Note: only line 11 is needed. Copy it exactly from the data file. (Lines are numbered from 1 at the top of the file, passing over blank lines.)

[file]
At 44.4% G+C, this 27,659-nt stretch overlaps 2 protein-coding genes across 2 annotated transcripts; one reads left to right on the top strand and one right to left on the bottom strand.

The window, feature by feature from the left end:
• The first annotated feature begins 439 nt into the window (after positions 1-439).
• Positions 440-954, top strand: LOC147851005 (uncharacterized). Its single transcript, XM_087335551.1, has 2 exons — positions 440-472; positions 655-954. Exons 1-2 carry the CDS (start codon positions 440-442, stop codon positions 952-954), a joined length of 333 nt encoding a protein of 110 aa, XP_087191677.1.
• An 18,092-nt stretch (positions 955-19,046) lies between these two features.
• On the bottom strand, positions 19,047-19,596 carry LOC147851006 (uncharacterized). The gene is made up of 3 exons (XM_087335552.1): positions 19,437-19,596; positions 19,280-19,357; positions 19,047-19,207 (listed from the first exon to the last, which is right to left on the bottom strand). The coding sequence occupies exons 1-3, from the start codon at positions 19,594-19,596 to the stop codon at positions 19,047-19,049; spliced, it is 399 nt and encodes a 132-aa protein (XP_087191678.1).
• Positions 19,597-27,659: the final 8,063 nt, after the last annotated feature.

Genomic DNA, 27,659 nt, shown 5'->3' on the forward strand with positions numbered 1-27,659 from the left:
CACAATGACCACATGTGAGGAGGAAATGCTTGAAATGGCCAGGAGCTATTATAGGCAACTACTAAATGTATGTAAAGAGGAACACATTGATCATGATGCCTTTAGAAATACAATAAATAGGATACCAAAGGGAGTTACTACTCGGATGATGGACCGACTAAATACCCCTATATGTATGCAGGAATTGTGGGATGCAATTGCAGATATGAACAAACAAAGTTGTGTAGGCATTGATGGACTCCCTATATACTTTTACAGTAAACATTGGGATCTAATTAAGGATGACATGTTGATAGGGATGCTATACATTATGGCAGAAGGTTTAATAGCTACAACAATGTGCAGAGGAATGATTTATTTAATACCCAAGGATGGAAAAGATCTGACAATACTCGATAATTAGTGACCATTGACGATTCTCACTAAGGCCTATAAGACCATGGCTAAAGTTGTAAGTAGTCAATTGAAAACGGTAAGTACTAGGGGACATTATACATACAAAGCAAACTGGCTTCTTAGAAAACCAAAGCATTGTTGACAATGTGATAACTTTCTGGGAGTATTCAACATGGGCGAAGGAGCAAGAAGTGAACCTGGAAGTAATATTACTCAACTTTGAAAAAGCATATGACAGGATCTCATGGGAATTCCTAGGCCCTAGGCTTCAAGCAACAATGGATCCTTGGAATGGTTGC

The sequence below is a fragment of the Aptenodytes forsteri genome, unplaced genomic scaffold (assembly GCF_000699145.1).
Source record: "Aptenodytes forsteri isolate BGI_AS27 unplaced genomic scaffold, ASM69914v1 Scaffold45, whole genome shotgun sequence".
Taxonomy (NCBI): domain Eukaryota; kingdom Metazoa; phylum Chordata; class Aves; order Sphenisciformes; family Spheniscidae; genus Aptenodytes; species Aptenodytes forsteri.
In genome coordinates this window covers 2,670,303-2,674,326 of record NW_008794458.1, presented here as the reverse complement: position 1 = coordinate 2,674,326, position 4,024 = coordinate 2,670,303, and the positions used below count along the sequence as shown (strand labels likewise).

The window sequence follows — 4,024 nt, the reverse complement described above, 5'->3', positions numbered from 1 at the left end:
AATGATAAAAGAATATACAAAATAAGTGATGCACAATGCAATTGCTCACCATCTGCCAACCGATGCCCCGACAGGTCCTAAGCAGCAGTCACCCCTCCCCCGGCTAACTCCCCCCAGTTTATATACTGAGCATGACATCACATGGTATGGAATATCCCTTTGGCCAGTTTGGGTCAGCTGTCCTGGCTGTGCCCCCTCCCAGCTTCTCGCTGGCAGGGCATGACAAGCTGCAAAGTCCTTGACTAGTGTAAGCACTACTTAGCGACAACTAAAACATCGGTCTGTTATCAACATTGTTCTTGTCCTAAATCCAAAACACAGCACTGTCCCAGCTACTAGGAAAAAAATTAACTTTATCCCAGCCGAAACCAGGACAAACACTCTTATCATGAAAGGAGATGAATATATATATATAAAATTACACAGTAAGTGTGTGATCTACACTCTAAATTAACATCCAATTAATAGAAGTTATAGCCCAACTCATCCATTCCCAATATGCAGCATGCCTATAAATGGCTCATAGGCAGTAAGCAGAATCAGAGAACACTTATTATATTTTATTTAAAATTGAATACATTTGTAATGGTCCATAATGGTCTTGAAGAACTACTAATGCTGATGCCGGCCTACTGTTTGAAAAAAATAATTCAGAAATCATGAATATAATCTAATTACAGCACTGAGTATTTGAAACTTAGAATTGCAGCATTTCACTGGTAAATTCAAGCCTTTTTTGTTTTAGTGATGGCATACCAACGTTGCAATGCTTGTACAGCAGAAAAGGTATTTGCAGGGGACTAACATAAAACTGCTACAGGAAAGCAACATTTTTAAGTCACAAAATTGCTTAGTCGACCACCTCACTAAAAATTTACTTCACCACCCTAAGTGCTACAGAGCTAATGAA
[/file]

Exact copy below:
Source record: "Aptenodytes forsteri isolate BGI_AS27 unplaced genomic scaffold, ASM69914v1 Scaffold45, whole genome shotgun sequence".